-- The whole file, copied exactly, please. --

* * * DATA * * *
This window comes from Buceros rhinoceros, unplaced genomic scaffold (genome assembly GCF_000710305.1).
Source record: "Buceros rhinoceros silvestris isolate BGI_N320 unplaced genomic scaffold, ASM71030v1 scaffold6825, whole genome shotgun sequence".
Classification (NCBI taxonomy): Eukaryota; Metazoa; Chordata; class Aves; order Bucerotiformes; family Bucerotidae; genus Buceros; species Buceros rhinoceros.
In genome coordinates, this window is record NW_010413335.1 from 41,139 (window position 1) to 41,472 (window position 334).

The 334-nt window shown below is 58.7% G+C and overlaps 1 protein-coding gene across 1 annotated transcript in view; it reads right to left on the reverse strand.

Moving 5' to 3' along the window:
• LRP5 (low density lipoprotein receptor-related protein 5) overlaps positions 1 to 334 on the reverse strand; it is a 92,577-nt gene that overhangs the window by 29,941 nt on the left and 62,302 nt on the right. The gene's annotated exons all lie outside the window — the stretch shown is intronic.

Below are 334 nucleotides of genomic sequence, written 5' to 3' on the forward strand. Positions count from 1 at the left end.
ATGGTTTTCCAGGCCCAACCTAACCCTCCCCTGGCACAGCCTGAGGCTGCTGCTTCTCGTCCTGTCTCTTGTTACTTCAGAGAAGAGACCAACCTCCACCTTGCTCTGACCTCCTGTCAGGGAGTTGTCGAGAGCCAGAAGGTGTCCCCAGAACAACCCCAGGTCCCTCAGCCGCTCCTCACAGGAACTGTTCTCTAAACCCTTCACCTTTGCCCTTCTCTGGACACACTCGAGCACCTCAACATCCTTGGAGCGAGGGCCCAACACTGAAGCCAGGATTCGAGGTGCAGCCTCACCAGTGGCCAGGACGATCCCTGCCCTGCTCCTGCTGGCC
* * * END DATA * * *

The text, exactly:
This window comes from Buceros rhinoceros, unplaced genomic scaffold (genome assembly GCF_000710305.1).
Source record: "Buceros rhinoceros silvestris isolate BGI_N320 unplaced genomic scaffold, ASM71030v1 scaffold6825, whole genome shotgun sequence".
Classification (NCBI taxonomy): Eukaryota; Metazoa; Chordata; class Aves; order Bucerotiformes; family Bucerotidae; genus Buceros; species Buceros rhinoceros.
In genome coordinates, this window is record NW_010413335.1 from 41,139 (window position 1) to 41,472 (window position 334).

The 334-nt window shown below is 58.7% G+C and overlaps 1 protein-coding gene across 1 annotated transcript in view; it reads right to left on the reverse strand.

Moving 5' to 3' along the window:
• LRP5 (low density lipoprotein receptor-related protein 5) overlaps positions 1 to 334 on the reverse strand; it is a 92,577-nt gene that overhangs the window by 29,941 nt on the left and 62,302 nt on the right. The gene's annotated exons all lie outside the window — the stretch shown is intronic.

Below are 334 nucleotides of genomic sequence, written 5' to 3' on the forward strand. Positions count from 1 at the left end.
ATGGTTTTCCAGGCCCAACCTAACCCTCCCCTGGCACAGCCTGAGGCTGCTGCTTCTCGTCCTGTCTCTTGTTACTTCAGAGAAGAGACCAACCTCCACCTTGCTCTGACCTCCTGTCAGGGAGTTGTCGAGAGCCAGAAGGTGTCCCCAGAACAACCCCAGGTCCCTCAGCCGCTCCTCACAGGAACTGTTCTCTAAACCCTTCACCTTTGCCCTTCTCTGGACACACTCGAGCACCTCAACATCCTTGGAGCGAGGGCCCAACACTGAAGCCAGGATTCGAGGTGCAGCCTCACCAGTGGCCAGGACGATCCCTGCCCTGCTCCTGCTGGCC